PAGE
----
It doesn’t take much driving around Tuscaloosa to see the proliferation of mega-student and multi-family oriented multi-story apartment buildings that have gone up the last few years. And there are more in the planning stages. That is where a significant question facing the Tuscaloosa City Council must be answered. Are there now too many of them?

7th District City Council representative Sonya McKinstry raised that question at a recent council meeting, "If we keep putting these apartments up and they are not full; I don't see where we are really helping ourselves".

With COVID-19 still raging, many in higher education are concerned that as much as 30% of college student bodies may not return to campuses this fall. Expectations are that many will opt either to take online courses or to sit out the school year until a creditable vaccine can be developed to deal with the coronavirus.

Any significant number of students not returning to UA could have a devastating effect on the occupancy rates of these giant apartments and condos. It could leave many with empty rooms thus Councilwoman McKinstry and others concern.

 

Mayor Walt Maddox is making his recommendations on the issue during this afternoon’s city council administration committee meeting. The recommendation was developed through staff analysis and feedback gathered during several work sessions that have taken place over the past two months.

In 2013 Maddox created the Student Rental Housing Task Force (SRHTF) made up of civic and business leaders. SRHTF made recommendations and the City Council adopted the vast majority but the construction continued, especially by our of state companies who build such apartments in college towns.

In 2017, to address the impacts, the City Council adopted a water and sewer service fee to ensure that the developer and not the taxpayer offset the financial burden.

In 2019, the City Council declared a moratorium on multifamily mega complex developments of 200 bedrooms or more (primarily student apartments). The goal of the moratorium was to provide the City Council time to develop a comprehensive plan for land use, zoning, development codes and infrastructure.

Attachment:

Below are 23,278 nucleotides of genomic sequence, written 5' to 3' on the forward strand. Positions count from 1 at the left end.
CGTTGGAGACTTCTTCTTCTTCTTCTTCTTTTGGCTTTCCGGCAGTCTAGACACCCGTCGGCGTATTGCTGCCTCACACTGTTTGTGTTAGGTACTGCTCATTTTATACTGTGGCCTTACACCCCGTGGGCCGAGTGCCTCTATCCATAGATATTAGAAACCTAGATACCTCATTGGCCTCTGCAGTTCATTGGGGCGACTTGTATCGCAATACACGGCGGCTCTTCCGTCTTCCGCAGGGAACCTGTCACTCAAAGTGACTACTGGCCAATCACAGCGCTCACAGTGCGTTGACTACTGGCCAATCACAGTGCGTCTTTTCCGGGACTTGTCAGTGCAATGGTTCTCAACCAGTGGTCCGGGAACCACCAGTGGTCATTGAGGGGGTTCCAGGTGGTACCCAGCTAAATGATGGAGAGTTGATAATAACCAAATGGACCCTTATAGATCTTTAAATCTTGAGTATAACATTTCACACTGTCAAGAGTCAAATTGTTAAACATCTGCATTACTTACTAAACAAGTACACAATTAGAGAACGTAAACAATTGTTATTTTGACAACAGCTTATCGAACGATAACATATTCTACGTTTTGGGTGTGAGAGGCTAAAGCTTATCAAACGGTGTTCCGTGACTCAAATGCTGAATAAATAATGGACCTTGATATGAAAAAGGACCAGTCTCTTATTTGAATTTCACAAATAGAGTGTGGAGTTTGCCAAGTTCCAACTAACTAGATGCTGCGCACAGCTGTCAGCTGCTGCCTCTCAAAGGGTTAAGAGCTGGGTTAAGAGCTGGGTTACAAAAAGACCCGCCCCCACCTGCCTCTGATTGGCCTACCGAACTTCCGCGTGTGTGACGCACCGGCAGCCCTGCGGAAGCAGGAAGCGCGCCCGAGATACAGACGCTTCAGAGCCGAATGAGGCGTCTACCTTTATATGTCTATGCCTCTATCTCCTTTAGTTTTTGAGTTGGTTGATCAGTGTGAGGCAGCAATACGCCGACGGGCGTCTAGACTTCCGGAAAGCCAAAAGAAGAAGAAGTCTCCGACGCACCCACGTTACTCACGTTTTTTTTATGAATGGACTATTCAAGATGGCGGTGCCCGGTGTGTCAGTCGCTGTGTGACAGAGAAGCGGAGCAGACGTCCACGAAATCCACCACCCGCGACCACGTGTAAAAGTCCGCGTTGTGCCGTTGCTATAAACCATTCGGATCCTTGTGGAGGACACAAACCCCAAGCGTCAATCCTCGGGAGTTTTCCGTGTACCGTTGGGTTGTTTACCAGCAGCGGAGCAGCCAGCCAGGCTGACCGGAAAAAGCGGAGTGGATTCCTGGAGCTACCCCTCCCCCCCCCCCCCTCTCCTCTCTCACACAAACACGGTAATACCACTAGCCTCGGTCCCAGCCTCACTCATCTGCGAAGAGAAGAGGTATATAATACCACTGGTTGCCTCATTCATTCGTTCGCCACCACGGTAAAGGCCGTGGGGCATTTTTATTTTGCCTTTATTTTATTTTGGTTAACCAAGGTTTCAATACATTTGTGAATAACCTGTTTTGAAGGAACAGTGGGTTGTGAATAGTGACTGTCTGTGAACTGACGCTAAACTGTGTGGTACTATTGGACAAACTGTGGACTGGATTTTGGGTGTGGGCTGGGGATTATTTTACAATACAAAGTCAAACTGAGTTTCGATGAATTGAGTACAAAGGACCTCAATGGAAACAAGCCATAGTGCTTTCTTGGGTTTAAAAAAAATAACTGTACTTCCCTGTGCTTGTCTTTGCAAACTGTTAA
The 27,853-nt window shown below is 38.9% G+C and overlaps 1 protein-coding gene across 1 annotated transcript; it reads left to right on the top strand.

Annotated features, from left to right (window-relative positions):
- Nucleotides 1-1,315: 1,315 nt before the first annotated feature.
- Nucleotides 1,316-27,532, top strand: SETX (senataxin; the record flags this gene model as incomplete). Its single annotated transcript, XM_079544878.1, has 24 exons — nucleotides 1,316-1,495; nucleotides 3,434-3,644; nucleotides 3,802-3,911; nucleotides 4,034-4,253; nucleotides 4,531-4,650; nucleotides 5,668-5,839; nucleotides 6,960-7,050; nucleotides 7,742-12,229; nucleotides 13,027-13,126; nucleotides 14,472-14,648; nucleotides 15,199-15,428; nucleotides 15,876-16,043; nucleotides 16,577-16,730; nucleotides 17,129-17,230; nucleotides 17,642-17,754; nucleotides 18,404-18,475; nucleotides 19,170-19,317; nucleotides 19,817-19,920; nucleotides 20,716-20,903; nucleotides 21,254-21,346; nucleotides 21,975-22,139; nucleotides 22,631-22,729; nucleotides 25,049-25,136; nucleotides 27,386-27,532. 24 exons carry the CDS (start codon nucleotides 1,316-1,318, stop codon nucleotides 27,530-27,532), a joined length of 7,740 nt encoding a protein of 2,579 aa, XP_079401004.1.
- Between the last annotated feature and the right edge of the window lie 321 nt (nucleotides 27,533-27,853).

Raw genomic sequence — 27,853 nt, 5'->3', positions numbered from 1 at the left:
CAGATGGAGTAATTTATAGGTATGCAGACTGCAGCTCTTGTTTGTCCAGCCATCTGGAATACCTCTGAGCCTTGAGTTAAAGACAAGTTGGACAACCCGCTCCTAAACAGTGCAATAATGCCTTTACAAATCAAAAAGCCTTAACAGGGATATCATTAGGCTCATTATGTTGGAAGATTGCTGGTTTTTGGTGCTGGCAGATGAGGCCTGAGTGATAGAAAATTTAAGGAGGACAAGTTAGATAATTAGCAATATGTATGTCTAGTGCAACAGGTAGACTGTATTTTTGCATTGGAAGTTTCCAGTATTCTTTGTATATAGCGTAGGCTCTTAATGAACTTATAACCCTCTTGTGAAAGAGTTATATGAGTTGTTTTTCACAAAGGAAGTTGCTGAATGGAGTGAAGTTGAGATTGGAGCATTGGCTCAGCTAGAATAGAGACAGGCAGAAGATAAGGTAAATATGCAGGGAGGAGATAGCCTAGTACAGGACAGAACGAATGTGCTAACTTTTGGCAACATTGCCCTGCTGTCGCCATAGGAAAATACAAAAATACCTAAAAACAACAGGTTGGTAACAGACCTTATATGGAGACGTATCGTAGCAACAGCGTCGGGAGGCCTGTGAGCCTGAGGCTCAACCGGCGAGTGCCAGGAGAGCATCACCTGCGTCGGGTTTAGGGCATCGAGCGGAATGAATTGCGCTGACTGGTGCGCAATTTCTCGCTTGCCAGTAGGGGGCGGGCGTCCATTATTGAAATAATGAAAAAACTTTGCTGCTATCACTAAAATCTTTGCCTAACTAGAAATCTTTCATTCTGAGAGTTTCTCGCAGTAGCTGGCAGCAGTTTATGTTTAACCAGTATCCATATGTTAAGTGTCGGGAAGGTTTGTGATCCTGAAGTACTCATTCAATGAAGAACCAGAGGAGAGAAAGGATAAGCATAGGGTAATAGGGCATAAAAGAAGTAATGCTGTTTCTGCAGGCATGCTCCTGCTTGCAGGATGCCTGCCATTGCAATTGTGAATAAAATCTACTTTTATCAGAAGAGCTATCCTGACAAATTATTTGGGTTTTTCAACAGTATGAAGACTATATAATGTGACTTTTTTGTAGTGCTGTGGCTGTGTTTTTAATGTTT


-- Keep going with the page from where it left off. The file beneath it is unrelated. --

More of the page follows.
The City Council extended the moratorium on several occasions with an expected completion date of this summer. However, on May 12, the City Council voted 4 to 3 to allow the moratorium to expire on May 30.

Maddox then signed an executive order extending the prior moratorium applicable to mega student apartments. As he did the mayor stated, "I absolutely believed that this was in the best interest of the taxpayers, and within my authority as mayor." That order was later rescinded.

In a June 4 statement Maddox said, "I will not waver on my position that mega student apartments are bad for public safety, neighborhoods, infrastructure and our overall quality of life. It becomes even worse if it is not addressed immediately. Since 2011, the University of Alabama has grown by 7,871 students while in the same time over 14,000 new apartment bedrooms have been added. The surplus of beds coupled with the services and infrastructure required for mega student apartment complexes are a perfect storm that can jeopardize our City’s future."

Mayor Maddox's recommendations today presage a comprehensive plan of action by the council to better deal with large-scale apartment and condo development.

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